Juggling more thoughts about experience systems, I realized I see problems with pretty much every single-source solution. Yes, I'm intentionally leaving out "xp for just showing up" because just showing up is not what I want to reward, at least among adults.
XP for treasure found and retrieved, only
Rewards: Treasure seeking by any means; avoiding combat; the players as adventurers, not plot monkeys.
DM judgment calls: Defining what is treasure; should bounties and rewards count? The loot from a plundered town?
Hidden sticky points: Sticking with standard, classic 1000-2500 xp to reach first level, that's a lot of treasure running through your hands - enough to max out a fighter's standard equipment. Hard to make players stay hungry.
XP for treasure spent on "useless" goods and activity, only (carousing, etc.)
Rewards: Demand-side rather than supply-side behavior; your party can get rich running a caravan or looting a town and level up, because the experience comes from money spent.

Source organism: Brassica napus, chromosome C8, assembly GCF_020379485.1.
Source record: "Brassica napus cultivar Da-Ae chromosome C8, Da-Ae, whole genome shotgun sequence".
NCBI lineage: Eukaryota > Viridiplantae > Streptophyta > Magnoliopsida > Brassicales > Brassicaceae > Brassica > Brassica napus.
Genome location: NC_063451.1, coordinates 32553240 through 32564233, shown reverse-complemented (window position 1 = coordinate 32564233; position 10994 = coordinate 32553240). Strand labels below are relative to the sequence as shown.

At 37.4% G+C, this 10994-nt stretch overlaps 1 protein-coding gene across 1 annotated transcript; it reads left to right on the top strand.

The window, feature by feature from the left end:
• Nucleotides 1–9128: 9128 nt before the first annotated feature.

DM judgment calls: Minimal; you do have to decide when something is useless, but this can be strictly defined in a list of allowed activities.
Hidden sticky points: As above regarding amount of treasure. You may have to choose between spending on useful equipment and getting levels, which is a temptation to overcalculate things.
XP for monsters slain
Rewards: Facing monsters; heroic combat; unless adjusted for imbalance, pointless hunting expeditions.
DM judgment calls: When NPC's count; when the players are farming instead of adventuring.
Hidden sticky points: Adjusting XP for balance ratios can be fiddly and mechanical.
XP for exploration and defined missions
Rewards: Other forms of adventuring than treasure hunting, and other forms of overcoming than monster slaying
DM judgment calls: What a particular exploration goal or mission is worth. No real good guidelines I can see out there. Also, how to deal with somewhat subverted missions.
Hidden sticky points: Lots of DM subjectivity as to where to seed your Easter egg baskets of goodies.
Perhaps I currently run a mix of all four - monsters and treasure, plus carousing, plus occasional set rewards for challenges and adventures with neither monsters nor treasure - because I see drawbacks in each of them. If I had to drop one, it would be monster XP - replacing it with goal awards. Rewarding the process of treasure finding is important, but treasure spending, carousing and the like, also adds great color to a game. Training should be an option for leveling up; but so should drunken revelry, ostentatious charity, or arcane scholarship.
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